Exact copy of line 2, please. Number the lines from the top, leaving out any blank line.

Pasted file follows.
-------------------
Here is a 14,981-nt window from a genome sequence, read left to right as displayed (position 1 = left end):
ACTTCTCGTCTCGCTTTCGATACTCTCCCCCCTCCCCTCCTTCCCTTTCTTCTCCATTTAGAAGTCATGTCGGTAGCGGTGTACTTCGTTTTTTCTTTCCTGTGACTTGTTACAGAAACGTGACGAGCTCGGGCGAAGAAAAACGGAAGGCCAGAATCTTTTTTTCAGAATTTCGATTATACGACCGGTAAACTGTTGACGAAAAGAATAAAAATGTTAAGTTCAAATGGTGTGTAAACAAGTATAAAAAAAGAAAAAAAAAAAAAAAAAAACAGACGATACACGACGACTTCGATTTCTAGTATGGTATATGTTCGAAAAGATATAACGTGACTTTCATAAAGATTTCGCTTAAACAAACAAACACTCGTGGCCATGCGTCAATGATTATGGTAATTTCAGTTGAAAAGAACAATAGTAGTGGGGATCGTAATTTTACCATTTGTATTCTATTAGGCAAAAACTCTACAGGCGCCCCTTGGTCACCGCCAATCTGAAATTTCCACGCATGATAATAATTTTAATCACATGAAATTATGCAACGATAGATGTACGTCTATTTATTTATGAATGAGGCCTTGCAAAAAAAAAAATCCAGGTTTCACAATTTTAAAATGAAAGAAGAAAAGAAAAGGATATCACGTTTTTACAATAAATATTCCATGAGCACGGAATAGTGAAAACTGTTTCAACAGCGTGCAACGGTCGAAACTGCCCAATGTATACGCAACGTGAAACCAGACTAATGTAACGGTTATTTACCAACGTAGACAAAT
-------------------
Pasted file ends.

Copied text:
ACTTCTCGTCTCGCTTTCGATACTCTCCCCCCTCCCCTCCTTCCCTTTCTTCTCCATTTAGAAGTCATGTCGGTAGCGGTGTACTTCGTTTTTTCTTTCCTGTGACTTGTTACAGAAACGTGACGAGCTCGGGCGAAGAAAAACGGAAGGCCAGAATCTTTTTTTCAGAATTTCGATTATACGACCGGTAAACTGTTGACGAAAAGAATAAAAATGTTAAGTTCAAATGGTGTGTAAACAAGTATAAAAAAAGAAAAAAAAAAAAAAAAAAACAGACGATACACGACGACTTCGATTTCTAGTATGGTATATGTTCGAAAAGATATAACGTGACTTTCATAAAGATTTCGCTTAAACAAACAAACACTCGTGGCCATGCGTCAATGATTATGGTAATTTCAGTTGAAAAGAACAATAGTAGTGGGGATCGTAATTTTACCATTTGTATTCTATTAGGCAAAAACTCTACAGGCGCCCCTTGGTCACCGCCAATCTGAAATTTCCACGCATGATAATAATTTTAATCACATGAAATTATGCAACGATAGATGTACGTCTATTTATTTATGAATGAGGCCTTGCAAAAAAAAAAATCCAGGTTTCACAATTTTAAAATGAAAGAAGAAAAGAAAAGGATATCACGTTTTTACAATAAATATTCCATGAGCACGGAATAGTGAAAACTGTTTCAACAGCGTGCAACGGTCGAAACTGCCCAATGTATACGCAACGTGAAACCAGACTAATGTAACGGTTATTTACCAACGTAGACAAAT